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Fernandes, J. M., Soares, S., Jerónimo, R. & Bernardo Barahona-Correa (2018).  Use of a nonverbal measure of attribution of intentions to characterize social cognitive deficits in adults with high-functioning autism spectrum disorders. 31st Annual General Meeting of the British Neuropsychiatry Association.
Exportar Referência (IEEE)
J. M. Fernandes et al.,  " Use of a nonverbal measure of attribution of intentions to characterize social cognitive deficits in adults with high-functioning autism spectrum disorders", in 31st Annu. General Meeting of the British Neuropsychiatry Association, London, UK, 2018
Exportar BibTeX
@misc{fernandes2018_1660904982157,
	author = "Fernandes, J. M. and Soares, S. and Jerónimo, R. and Bernardo Barahona-Correa",
	title = " Use of a nonverbal measure of attribution of intentions to characterize social cognitive deficits in adults with high-functioning autism spectrum disorders",
	year = "2018",
	url = "http://bnpa.org.uk/agm/"
}
Exportar RIS
TY  - CPAPER
TI  -  Use of a nonverbal measure of attribution of intentions to characterize social cognitive deficits in adults with high-functioning autism spectrum disorders
T2  - 31st Annual General Meeting of the British Neuropsychiatry Association
AU  - Fernandes, J. M.
AU  - Soares, S.
AU  - Jerónimo, R.
AU  - Bernardo Barahona-Correa
PY  - 2018
CY  - London, UK
UR  - http://bnpa.org.uk/agm/
AB  - OBJECTIVES/AIMS:  1. To test the adequacy of a nonverbal social cognition task (Comic Strips Task – CST) to assess social cognition in high-functioning autism adults (HFAA); 2. To assess the adequacy of the CST under EEG monitoring for collection of event-related potentials (ERPs) in HFAA.
METHODS: Social cognition was assessed in a group of male HFAA and adult healthy controls (HC) using the CST, a verbal Theory of Mind (ToM) task loading on attribution of intentions (Hinting Task – HT) and an emotion perception task (Reading the Mind in the Eyes Revised Adult Version - RMET-RAV). We also assessed cognitive ability using the Hopkins Verbal Learning Test (HVLT) and the Trail Making Test (TMT-A and TMT-B). Wechsler Adult Intelligence Scale scores were available for HFAA. The CST protocol was performed under EEG monitoring for collection of ERPs.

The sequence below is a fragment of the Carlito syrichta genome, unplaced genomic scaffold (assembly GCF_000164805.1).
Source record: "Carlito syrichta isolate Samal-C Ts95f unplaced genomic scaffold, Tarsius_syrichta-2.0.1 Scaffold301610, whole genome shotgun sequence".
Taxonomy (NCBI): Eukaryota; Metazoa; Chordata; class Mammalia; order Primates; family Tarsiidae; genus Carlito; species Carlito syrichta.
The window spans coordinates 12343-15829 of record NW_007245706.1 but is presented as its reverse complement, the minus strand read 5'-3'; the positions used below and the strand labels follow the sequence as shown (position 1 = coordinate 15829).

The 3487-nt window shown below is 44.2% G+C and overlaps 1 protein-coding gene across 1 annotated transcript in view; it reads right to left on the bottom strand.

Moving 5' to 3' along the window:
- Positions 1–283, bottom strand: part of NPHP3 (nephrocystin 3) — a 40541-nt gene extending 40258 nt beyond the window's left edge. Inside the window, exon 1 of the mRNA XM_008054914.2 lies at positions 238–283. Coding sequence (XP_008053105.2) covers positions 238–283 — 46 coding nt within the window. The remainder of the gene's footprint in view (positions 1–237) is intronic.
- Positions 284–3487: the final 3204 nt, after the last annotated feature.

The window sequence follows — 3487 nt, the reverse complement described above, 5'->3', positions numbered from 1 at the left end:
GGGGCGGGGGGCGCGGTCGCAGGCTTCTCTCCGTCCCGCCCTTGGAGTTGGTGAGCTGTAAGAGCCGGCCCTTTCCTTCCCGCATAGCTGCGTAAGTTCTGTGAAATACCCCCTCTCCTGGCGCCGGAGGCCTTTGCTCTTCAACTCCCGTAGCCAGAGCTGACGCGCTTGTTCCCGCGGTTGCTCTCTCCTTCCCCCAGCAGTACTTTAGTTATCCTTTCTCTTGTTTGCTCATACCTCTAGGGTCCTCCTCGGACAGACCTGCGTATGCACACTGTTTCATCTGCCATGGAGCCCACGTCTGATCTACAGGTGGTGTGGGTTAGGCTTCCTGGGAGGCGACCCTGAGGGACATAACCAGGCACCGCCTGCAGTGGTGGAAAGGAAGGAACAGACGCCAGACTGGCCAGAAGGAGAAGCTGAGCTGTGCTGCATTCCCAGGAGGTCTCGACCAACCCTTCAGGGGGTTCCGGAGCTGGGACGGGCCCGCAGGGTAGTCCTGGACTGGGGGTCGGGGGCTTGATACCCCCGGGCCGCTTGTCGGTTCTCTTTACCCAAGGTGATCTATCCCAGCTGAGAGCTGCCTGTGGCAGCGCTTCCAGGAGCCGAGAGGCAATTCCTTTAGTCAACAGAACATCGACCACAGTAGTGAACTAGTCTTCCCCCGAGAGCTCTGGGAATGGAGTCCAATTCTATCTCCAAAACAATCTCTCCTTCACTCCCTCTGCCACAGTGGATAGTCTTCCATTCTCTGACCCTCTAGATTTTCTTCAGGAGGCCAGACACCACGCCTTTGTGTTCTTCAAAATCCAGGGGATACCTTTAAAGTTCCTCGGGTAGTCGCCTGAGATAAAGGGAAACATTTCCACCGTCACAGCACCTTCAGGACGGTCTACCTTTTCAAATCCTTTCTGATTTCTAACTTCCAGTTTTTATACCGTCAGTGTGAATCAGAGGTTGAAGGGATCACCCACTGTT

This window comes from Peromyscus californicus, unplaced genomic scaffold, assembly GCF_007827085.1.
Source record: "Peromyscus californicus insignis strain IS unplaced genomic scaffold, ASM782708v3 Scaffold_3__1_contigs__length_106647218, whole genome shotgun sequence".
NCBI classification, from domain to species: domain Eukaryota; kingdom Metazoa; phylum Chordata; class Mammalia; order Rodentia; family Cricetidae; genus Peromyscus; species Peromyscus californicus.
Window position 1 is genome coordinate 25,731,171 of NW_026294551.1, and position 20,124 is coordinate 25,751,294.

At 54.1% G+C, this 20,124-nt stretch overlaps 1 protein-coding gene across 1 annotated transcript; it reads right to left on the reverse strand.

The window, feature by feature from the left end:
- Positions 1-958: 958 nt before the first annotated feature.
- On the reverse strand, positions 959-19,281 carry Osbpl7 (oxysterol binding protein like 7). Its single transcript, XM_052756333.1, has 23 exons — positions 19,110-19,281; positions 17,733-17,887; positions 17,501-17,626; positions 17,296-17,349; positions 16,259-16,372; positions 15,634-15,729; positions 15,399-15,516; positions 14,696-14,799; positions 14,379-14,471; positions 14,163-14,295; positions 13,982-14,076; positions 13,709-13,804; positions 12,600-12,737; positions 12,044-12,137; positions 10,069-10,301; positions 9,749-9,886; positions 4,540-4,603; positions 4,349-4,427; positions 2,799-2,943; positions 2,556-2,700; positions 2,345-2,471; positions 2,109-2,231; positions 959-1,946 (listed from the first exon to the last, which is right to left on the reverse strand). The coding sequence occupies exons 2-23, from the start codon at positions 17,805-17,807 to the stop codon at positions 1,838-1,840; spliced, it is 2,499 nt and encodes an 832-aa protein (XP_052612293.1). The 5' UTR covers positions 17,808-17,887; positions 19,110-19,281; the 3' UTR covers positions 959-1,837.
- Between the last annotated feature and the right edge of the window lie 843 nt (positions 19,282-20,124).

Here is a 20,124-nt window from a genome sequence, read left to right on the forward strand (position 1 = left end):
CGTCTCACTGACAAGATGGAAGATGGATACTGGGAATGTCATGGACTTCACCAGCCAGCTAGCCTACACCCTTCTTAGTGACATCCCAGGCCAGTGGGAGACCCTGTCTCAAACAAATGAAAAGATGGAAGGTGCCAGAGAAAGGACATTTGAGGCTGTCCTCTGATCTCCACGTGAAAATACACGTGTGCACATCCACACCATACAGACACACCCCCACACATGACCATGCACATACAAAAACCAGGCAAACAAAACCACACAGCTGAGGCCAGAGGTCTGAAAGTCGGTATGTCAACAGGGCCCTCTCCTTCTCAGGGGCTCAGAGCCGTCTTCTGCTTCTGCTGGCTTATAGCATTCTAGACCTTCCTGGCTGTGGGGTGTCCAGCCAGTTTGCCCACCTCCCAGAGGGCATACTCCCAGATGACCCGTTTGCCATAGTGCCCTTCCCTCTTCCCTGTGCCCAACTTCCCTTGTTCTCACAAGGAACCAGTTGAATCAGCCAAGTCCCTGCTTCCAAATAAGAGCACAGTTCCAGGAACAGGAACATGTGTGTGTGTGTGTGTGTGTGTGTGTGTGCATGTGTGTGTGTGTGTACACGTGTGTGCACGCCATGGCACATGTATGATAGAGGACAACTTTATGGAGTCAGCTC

RESULTS: We assessed 16 HFAA (mean age ± standard deviation: 24.7±2.6) and 30 HC (29.7±6.3; P=0.212 for age difference between groups).  Compared to HC, HFAA performed significantly worse on the CST (proportion of correct answers in the attribution of intentions part: 75.4%±8.3% vs. 86.5%±9.6%; P=0.014) and RMET-RAV (score [0-36]: 24.0±2.9 vs. 26.4±2.9; P=0.03). HFAA performed marginally worse than controls on the HT (score [0-20]: 15.8±2.3 vs. 17.5±1.1; P=0.055). We found no significant differences between HFAA and HC on TMT-A, TMT-B or HVLT. For the full sample, performance on the CST correlated significantly with performance on the HT (Kendall’s tau: r=0.317; P=0.012) and with TMT-A processing speed (r=-0.359; P=0.003). No significant correlations were found between performance on the CST and RMET-RAV, HVLT and TMT-B. In HFAA, no correlation was found between performance on the CST and verbal IQ. The ERPs protocol was feasible in both groups.
CONCLUSIONS: CST has good convergent validity with a verbal and more widely used ToM paradigm, the HT. Moreover, it is more sensitive to social cognition deficits in cognitively able adults than the HT, and showed good discriminant validity in relation to a non-ToM social cognition task (RMET). Moreover, performance on the CST proved to be independent of verbal intelligence, making it an ideal tool to assess ToM in verbally and cognitively apt HFAA, with the added value of allowing for the simultaneous collection of electrophysiological biomarkers like ERPs.
ER  -